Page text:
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Information Security & Privacy

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Information Security & Privacy

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  1. Information Security & Privacy HIM-1460 CLINICAL EDUCATION 2 James Joshi Associate Professor, SIS May 21, 2010

  2. Topics overview • Security basics • Secure design principles • Access control model overview • Overview of cryptography and Network security • Privacy • Lectures 9 – 12 (small breaks) • Pizza Lunch 12 – 12:30 PM • Lab 12:30 – 2:00 PM • Closing discussion/test 2:15 – 3:00 PM

  3. What is Information Security? Overview of Computer Security

  4. Information Systems Security • Deals with • Security of (end) systems • Examples ? • Security of information in transit over a network • Examples ? Is it enough to have strong security for either one of these?

  5. Basic Components of Security • Confidentiality • What do you mean? • Prevention or detection? • Examples? • Integrity • What do you mean? • Data integrity vs Origin integrity • Prevention or detection? • Examples? • Availability • What do you mean? CIA

  6. CIA-based Model NSTISSC 4011 Security Model (CNSS 4011)

  7. Basic Components of Security • Additional from NIST (National Institute of Standards and Technology • Accountability • Assurance • Non-repudiation:

  8. Interdependencies confidentiality integrity Integrity confidentiality availability accountability Integrity confidentiality Integrity confidentiality

  9. Terminology Security Architecture Requirements Policies Requirements Policies Security Features or Services Resources Assets Information Attackers/Intruders/ Malfeasors Security Models/ Mechanisms

  10. Attack Vs Threat • A threat is a “potential” violation of security • The violation need not actually occur • The fact that the violation might occur makes it a threat • The actual violation of security is called an attack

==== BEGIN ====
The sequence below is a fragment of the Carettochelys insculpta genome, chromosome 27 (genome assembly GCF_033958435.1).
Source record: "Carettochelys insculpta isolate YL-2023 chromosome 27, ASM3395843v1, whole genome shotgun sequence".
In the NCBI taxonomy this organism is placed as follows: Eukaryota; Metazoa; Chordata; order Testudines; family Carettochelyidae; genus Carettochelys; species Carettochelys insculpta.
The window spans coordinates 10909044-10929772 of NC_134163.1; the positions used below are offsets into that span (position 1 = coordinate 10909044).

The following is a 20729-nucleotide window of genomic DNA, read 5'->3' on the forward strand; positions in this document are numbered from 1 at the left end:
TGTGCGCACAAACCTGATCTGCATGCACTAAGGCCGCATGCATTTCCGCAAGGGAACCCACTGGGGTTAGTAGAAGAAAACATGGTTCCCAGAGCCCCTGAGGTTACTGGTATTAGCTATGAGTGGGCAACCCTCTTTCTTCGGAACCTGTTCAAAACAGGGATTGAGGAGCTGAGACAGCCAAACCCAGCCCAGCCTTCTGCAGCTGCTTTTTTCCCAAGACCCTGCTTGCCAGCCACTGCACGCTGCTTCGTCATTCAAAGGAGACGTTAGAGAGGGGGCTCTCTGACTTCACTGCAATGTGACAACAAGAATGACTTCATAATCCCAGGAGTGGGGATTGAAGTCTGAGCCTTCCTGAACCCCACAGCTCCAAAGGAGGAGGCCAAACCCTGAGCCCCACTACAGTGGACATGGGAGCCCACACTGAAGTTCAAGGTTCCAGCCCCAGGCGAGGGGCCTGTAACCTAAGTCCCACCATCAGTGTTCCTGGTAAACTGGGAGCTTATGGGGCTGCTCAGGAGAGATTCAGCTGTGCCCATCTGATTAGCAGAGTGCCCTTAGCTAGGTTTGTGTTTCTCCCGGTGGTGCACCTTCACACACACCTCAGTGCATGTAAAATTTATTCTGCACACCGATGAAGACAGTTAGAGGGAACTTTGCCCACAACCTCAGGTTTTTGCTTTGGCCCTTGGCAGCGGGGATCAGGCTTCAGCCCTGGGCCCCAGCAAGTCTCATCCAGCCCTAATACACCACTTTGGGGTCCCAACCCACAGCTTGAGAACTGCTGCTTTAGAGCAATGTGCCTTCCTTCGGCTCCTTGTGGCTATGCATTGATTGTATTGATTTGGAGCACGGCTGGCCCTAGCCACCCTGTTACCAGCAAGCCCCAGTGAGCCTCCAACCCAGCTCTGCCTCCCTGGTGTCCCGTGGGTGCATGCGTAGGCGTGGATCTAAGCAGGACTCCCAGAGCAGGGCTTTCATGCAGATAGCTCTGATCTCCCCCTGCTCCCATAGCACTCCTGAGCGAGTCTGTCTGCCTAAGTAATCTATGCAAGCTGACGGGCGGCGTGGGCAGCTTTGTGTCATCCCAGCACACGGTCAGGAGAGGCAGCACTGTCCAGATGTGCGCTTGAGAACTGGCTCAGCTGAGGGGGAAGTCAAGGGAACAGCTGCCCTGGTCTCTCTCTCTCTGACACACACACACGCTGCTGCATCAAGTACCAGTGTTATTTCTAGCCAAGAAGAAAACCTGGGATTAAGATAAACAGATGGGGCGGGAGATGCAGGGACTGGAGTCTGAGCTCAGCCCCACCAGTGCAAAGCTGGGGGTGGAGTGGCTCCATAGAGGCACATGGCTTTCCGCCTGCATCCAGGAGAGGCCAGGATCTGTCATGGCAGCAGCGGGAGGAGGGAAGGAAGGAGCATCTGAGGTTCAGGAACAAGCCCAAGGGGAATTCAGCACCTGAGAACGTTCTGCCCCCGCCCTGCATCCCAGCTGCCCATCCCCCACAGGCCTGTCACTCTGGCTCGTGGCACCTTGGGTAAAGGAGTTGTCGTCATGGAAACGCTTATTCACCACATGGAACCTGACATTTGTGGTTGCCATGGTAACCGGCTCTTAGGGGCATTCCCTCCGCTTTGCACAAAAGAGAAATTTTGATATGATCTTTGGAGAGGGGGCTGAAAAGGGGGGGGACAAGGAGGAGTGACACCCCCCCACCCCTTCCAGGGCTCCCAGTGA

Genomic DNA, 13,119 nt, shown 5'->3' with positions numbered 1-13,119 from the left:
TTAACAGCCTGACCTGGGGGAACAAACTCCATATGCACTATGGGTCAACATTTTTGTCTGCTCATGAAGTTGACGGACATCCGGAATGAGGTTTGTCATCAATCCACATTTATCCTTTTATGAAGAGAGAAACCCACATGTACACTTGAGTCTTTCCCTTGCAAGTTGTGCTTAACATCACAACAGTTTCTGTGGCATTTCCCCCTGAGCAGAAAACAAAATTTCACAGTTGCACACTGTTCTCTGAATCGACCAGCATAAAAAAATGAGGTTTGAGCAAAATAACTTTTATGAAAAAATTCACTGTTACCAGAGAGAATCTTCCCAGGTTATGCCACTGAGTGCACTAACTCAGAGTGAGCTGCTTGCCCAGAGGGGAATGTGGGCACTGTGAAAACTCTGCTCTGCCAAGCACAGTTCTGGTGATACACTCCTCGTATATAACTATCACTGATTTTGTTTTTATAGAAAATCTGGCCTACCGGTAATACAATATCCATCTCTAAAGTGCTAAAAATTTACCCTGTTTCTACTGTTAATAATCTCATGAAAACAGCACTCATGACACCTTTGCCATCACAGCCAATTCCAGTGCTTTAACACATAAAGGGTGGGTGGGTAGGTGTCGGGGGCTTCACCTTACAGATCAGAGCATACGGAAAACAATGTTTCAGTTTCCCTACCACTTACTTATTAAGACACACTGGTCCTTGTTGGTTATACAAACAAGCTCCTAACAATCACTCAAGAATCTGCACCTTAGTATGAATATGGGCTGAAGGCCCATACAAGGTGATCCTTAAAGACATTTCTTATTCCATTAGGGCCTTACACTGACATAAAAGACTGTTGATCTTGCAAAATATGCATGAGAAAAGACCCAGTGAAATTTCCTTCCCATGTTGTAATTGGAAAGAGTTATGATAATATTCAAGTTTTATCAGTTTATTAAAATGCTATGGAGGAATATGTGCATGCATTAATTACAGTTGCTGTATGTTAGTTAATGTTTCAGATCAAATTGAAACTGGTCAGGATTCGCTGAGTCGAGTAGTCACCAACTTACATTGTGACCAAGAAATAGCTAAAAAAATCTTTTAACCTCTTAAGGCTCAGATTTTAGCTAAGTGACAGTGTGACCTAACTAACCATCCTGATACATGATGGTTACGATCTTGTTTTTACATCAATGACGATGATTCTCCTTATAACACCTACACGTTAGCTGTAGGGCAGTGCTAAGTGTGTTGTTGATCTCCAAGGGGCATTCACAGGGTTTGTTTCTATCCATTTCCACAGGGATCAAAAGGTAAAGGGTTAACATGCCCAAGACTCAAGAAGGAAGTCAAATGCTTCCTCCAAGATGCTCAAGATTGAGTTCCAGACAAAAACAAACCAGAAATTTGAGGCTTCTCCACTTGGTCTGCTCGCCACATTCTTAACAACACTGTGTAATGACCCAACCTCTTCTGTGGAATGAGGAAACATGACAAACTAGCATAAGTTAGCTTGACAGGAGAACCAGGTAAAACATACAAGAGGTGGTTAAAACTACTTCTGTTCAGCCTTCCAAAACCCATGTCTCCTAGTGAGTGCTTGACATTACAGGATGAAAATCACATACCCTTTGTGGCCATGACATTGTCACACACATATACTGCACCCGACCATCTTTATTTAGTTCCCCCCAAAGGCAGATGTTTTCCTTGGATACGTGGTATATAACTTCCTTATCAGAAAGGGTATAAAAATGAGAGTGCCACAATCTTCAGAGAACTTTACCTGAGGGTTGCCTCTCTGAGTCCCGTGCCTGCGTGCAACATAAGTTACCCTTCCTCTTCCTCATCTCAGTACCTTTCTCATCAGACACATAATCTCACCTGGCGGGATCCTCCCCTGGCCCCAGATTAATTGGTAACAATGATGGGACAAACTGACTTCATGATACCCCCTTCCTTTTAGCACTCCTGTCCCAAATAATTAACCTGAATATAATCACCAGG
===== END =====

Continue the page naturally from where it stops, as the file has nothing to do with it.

11. Common security threats/attacks • Interruption, delay, denial of service • Interception or snooping • Modification or alteration • Fabrication, masquerade, or spoofing • Repudiation of origin

  12. Classes of Threats (Shirley) • Disclosure: • Unauthorized access to information • Deception: • Acceptance of false data • Disruption: • Interruption/prevention of correct operation • Usurpation: • Unauthorized control of a system component

  13. Goals of Security • Prevention • To prevent someone from violating a security policy • Detection • To detect activities in violation of a security policy • Verify the efficacy of the prevention mechanism • (Response &) Recovery • Stop policy violations (attacks) • Assess and repair damage • Ensure availability in presence of an ongoing attack • Fix vulnerabilities for preventing future attack

  14. Information Assurance • What is information assurance? “Assurance is the basis for confidence that the security measures, both technical and operational, work as intended to protect the system and the information it processes” (NIST) • Assurance is to indicate “how much” to trust a system and is achieved by ensuring that • The required functionality is present and correctly implemented • There is sufficient protection against unintentional errors • There is sufficient resistance to intentional penetration or by-pass Specification – design - implementation

  15. Operational Issues • Cost-Benefit Analysis • Risk Analysis • Laws and Customs • Operational problems • People problem

  16. Secure Design Principles

  17. Design Principles for Security • Principles • Least Privilege • Fail-Safe Defaults • Economy of Mechanism • Complete Mediation • Open Design • Separation of Privilege • Least Common Mechanism • Psychological Acceptability • Simplicity • Restriction

  18. Least Privilege • A subject should be given only those privileges necessary to complete its task • Assignment of privileges based on • Function, Identity-based, … ? • Based on “Need to know”; “Relevance to situation” … • Examples?

  19. Fail-Safe Defaults • What should be the default action? • If action fails, how can we keep the system safe/secure? • When a file is created, what privileges are assigned to it? • In Unix? In Windows?

  20. Economy of Mechanism • Design and implementation of security mechanism • KISS Principle (Keep It Simple, Silly!) • Careful design of Interfaces and Interactions

  21. Complete Mediation • No caching of information • Mediate all accesses • Why? • How does Unix read operation work? • Any disadvantage of this principle?

  22. Open Design • Security should not depend on secrecy of design or implementation • Source code should be public? • “Security through obscurity” ?

  23. Separation of Privilege • Restrictive access • Use multiple conditions to grant privilege • Equivalent to Separation of duty • Example?

  24. Least Common Mechanism • Mechanisms should not be shared • What is the problem with shared resource? • Covert channels? • Isolation techniques • Virtual machine

  25. Psychological Acceptability • Security mechanisms should not add to difficulty of accessing resource • Hide complexity introduced by security mechanisms • Ease of installation, configuration, use • Human factors critical here • (e.g., Proper messages)